This is a question I am often asked by people when I share with them my own career story or talk to them about career coaching. My answer though can surprise them. Yes identifying transferrable skills is important, having connections in your chosen new career/industry helps and having experience can be advantageous but these are not critical. You can learn new skills, you can meet new people and you can gain experience.
In my own career journey I have moved companies, countries and changed professions and when I reflect and think about what made the difference, what was it that enabled me to achieve success in my new chosen career it comes down to these components:
Get clear – If you are waiting for that lightbulb moment when suddenly you figure out what it is you want to do then good luck because you could be waiting a long time! You need to put some thought into this to find your 'sweet spot.' The point where your passion/interests meet your skills and strengths and where you can make money. To think about what you want out of life, to think about what interests you, what intrigues you, what you are passionate about. To reflect on your career to date, what do the highs and lows have in common.
Through this reflection time, ideas will start to form and equally as important you will gain clarity on what you don’t want. This is the start of your journey.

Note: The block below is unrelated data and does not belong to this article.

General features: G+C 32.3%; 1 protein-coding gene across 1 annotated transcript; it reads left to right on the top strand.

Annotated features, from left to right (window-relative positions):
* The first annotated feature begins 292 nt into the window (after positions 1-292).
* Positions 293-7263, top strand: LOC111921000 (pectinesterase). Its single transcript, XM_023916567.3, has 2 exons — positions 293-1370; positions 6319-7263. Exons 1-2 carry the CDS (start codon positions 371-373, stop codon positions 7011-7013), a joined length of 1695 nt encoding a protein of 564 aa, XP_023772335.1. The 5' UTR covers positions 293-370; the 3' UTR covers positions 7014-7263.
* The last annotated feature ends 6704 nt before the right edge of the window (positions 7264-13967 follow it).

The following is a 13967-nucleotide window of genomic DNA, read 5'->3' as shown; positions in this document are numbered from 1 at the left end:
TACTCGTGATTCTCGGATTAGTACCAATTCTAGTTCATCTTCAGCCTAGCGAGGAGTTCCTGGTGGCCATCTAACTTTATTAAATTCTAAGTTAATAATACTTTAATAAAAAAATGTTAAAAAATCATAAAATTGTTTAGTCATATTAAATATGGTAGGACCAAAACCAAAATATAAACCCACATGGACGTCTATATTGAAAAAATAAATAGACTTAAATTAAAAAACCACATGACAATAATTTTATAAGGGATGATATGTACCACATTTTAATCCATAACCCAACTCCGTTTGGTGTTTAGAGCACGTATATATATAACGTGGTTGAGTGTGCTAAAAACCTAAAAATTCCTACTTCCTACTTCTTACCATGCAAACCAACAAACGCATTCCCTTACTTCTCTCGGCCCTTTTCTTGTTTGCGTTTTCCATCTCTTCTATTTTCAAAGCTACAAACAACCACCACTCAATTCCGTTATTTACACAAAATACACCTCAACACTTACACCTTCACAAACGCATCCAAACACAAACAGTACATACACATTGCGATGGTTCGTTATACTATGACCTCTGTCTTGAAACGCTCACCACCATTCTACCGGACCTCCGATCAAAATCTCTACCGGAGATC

Positivity – As those ideas form you need to watch out for that inner voice which starts to poo-poo your ideas. You're about to step outside of your comfort zone and your sub-conscious will want to protect you from the unknown. Recognise when this is happening, but don’t let it take over and close down an idea. It’s important to keep an open mind and be positive. When you hear that inner voice telling you, you don't have the skills, or you won't be good enough, acknowledge it but then let it go and allow yourself to investigate these ideas further. You won’t have all the answers but over time the fog will clear. Trust the process!
Taking Action – Thinking alone will not get you that new career. You need to take those thoughts and build on them with action. Taking action will give you the clarity, the connections, the opportunities and the answers you need to take that leap. There may be a company, a job, a career that interests you but you can’t see your route in. By talking to others, by looking for opportunities to interact with people in your chosen area, you may find that there are other entry points that you weren’t aware of before. Is there an opportunity to trial the job in some way, volunteer, be a customer, participate in a free or low-cost course that gives you greater insight, an online group that you can join? Think about actions that will give you exposure, information and an opportunity to ‘try on’ your potential chosen career.
Courage – Being brave to live with the uncertainty can be hard, but think about when you first started in your current career, you didn’t know everything you didn’t have all the answers but you coped. As you start to explore potential new career adventures you will gain clarity, obtain more information and understand how this could potentially work for you and align to your career and life aspirations. The big steps we take in life don’t have certainty. When you married or moved in with your partner, when you decided to have a child, you didn’t know for certain how it was going to pan out but you had the courage to take that step forward.
Life is short, why spend your time doing a job that drains you, makes you unhappy and turns you into a 'Negative Nelly'.